Cocos Islands mutiny

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Cocos Islands mutiny
Part of World War II
Cocos (Keeling) Islands-CIA WFB Map.png
Map of the Cocos (Keeling) Islands
Date8 May 1942
Result British victory
 United Kingdom  Ceylonese mutineers
Commanders and leaders
Captain Gardiner Gratien Fernando Executed
26 men
Six-inch (152 mm) guns
15 men
1 Bren light machine gun
Six-inch (152 mm) and nine-inch (227 mm) guns
Casualties and losses
1 killed
1 wounded
3 executed
8 imprisoned

The Cocos Islands mutiny was a failed mutiny by Sri Lankan soldiers against British officers, on the Cocos (Keeling) Islands on 8 May 1942, during the Second World War.

The mutineers attempted to seize control of the islands and disable the British garrison. It was claimed that the mutineers also planned to transfer the islands to the Empire of Japan.[citation needed] However, the mutiny was defeated, the mutineers punished, and the three ringleaders executed; the only British Commonwealth servicemen to be executed for mutiny during the Second World War.


Units belonging to the Ceylon Defence Force (CDF), including the Ceylon Garrison Artillery (CGA), the Ceylon Light Infantry (CLI) and the Ceylon Volunteer Medical Corps, were mobilised on 2 September 1939, the day before Britain declared war on Nazi Germany. The CGA was equipped with six-inch (152 mm) and nine-inch (227 mm) guns. Several of them were posted to the Seychelles and the Cocos Islands, accompanied by contingents of the CLI and the Medical Corps. The full contingent to Cocos Islands of the CDF was around 75 personnel and was under the command of Captain George Gardiner, an accountant of an export firm in Colombo at the outbreak of war, he had obtained an emergency war commission. Two six-inch guns were deployed on Horsburgh Island, Cocos Atoll, as well as a platoon of the King's African Rifles.[1]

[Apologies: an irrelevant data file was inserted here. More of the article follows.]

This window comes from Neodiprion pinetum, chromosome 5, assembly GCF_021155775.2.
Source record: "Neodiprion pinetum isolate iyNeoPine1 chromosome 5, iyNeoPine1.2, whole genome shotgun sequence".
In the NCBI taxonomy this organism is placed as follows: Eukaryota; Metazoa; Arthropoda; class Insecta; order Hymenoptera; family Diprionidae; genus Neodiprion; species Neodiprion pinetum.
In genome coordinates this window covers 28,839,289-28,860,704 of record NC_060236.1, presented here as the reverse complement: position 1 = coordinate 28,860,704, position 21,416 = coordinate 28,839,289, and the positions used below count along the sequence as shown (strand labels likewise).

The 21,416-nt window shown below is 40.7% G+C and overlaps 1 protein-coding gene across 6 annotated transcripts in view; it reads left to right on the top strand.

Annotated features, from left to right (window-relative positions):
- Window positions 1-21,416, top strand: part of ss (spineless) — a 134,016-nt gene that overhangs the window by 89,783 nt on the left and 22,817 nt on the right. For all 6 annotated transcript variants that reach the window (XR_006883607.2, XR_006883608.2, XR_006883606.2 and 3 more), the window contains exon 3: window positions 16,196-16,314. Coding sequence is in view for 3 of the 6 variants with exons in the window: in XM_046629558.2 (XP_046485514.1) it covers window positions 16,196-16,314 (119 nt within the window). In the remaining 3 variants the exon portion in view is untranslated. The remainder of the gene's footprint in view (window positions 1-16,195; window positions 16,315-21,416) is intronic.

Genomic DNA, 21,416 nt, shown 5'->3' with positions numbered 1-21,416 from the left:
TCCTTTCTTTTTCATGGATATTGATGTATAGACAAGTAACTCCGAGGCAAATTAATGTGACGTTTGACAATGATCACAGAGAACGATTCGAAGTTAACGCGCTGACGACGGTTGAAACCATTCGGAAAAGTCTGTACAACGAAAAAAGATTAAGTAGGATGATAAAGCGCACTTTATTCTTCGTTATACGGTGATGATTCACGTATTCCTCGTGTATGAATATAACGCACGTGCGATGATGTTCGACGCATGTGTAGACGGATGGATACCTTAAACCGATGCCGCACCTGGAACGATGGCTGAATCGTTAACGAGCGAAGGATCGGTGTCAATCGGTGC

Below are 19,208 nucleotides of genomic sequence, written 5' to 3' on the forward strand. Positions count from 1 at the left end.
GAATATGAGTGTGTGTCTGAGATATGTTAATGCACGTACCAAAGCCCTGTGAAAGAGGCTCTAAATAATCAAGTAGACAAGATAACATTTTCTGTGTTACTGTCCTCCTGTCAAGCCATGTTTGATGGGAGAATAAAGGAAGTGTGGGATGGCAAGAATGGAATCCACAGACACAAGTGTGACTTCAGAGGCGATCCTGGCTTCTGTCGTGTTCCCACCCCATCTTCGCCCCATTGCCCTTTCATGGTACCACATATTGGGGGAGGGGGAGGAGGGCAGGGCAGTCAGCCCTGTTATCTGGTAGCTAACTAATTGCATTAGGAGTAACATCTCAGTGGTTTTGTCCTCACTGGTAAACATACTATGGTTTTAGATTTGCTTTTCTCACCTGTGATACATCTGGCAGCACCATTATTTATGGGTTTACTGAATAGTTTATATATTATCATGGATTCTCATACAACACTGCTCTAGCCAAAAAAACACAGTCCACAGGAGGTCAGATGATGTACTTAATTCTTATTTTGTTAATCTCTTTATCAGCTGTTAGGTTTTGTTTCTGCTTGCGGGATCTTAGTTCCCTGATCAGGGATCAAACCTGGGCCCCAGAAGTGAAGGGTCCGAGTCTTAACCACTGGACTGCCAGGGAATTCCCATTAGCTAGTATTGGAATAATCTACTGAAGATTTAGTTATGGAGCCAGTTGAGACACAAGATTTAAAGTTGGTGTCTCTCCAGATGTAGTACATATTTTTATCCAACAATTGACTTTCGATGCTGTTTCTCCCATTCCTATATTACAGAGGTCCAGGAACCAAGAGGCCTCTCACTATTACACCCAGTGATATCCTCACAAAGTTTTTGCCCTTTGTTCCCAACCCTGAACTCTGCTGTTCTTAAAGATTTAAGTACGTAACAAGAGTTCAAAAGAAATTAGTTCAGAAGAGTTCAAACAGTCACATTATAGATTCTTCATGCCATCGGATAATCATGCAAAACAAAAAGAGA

The sinking of Prince of Wales and Repulse and the subsequent fall of Singapore did to British and Imperial forces what Pearl Harbor had to the Americans: compromised their ability to defend their interests north of Australia and east of India. The Japanese raids into the Indian Ocean, resulting in the loss of two cruisers and the aircraft carrier Hermes, threw Allied war plans in the entire Southwest Pacific Area into chaos.

With the Japanese successes, public sentiment on Ceylon increased in favour of the Japanese; encouraged by successful Japanese-trained and -directed rebellions in Indonesia and support for Japanese forces in Thailand, Sinkiang and the Philippines, many Ceylonese hoped that the Japanese would help them gain independence. At this time a young J.R. Jayawardene, later to be President of Sri Lanka, held discussions with the Japanese with this aim in mind. However, this was immediately stopped by D S Senanayake who collaborated with the Colonial Government, being rewarded with the Premiership, being hand-picked to lead the post-colonial government after 1948.[citation needed]


On the night of 8 May, 30 out of 56 personnel of the Ceylon Garrison Artillery on Horsburgh Island in the Cocos Islands mutinied, intending to hand the islands over to the Japanese. The plan was to arrest Captain Gardiner, the British Battery Commanding Officer and his deputy, Lieutenant Stephens, disarm the troops loyal to the British Empire, turn the 6-inch guns on the CLI troops on Direction Island, and to signal the Japanese on Christmas Island, which the Japanese had occupied on 3 March 1942.[2]

However, the soldiers all proved to be poor shots with small arms: one soldier, Gunner Samaris Jayasekera was killed, and Lieutenant Stephens wounded by them, and the rebels' sole Bren gun jammed at a crucial moment as Gratien Fernando, the leader of the mutiny, had it aimed at Gardiner. The rebels then attempted to turn the 6-inch guns on Direction Island, but were overpowered.[3]